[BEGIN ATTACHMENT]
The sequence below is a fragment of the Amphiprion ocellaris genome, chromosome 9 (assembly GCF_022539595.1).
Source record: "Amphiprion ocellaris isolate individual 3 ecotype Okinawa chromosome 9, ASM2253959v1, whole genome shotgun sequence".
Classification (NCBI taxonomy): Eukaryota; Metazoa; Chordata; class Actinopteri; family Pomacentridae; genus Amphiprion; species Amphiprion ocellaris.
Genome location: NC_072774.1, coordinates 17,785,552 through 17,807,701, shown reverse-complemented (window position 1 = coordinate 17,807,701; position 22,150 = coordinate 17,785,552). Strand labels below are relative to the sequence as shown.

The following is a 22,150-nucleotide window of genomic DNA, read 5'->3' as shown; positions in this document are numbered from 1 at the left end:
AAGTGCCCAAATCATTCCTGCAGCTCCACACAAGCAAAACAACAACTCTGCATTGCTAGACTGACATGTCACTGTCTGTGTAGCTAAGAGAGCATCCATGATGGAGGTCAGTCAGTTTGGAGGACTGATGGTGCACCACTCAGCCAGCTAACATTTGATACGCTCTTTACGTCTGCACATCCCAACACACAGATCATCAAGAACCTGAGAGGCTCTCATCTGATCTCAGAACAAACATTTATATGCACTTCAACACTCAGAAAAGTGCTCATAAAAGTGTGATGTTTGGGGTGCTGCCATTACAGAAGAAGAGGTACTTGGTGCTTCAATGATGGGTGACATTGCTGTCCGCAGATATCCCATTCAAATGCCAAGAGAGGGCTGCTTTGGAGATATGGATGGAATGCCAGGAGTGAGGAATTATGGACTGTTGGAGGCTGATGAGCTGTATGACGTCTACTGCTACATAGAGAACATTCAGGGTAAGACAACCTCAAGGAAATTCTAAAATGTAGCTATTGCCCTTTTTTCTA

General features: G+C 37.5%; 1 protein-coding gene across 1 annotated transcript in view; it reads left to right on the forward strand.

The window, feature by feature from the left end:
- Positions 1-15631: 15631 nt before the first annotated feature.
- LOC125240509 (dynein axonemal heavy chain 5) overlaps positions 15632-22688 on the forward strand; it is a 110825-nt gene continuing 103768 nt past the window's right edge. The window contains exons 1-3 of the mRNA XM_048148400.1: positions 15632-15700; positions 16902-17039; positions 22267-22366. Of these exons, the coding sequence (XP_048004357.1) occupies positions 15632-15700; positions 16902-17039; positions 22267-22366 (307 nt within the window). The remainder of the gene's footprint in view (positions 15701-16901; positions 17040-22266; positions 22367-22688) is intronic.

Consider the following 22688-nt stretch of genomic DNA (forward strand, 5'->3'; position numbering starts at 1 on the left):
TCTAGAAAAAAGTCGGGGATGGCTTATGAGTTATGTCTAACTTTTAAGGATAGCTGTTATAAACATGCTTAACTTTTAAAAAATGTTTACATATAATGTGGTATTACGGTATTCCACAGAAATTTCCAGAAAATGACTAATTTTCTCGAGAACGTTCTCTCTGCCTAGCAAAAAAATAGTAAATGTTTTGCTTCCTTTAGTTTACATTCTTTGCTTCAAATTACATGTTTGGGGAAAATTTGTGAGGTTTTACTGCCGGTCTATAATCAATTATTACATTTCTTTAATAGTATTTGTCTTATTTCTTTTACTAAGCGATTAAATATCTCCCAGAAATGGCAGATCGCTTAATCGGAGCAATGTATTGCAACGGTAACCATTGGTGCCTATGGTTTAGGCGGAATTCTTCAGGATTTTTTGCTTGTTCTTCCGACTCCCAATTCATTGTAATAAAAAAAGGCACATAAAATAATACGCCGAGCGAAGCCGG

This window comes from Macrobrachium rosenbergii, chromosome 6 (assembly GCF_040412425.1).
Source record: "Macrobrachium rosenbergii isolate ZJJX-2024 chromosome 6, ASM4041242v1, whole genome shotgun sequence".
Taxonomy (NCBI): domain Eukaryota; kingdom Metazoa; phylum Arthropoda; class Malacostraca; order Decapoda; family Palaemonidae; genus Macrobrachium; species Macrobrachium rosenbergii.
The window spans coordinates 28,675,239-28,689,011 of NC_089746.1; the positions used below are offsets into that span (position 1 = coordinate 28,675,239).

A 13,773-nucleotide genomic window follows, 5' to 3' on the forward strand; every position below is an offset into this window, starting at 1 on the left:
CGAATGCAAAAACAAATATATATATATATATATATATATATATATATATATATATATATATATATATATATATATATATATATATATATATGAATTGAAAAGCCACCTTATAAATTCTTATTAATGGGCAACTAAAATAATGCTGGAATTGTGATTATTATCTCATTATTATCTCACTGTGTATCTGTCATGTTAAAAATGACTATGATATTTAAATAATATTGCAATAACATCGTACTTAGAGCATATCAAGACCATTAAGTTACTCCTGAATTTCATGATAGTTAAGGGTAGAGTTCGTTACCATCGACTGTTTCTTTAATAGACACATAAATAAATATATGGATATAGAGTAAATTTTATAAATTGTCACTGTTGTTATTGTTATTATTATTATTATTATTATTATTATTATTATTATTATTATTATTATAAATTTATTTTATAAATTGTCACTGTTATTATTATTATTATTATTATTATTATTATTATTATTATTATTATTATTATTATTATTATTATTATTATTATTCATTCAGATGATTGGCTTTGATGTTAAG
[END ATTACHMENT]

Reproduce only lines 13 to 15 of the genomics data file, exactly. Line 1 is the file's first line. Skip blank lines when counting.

This window comes from Macrobrachium rosenbergii, chromosome 6 (assembly GCF_040412425.1).
Source record: "Macrobrachium rosenbergii isolate ZJJX-2024 chromosome 6, ASM4041242v1, whole genome shotgun sequence".
Taxonomy (NCBI): domain Eukaryota; kingdom Metazoa; phylum Arthropoda; class Malacostraca; order Decapoda; family Palaemonidae; genus Macrobrachium; species Macrobrachium rosenbergii.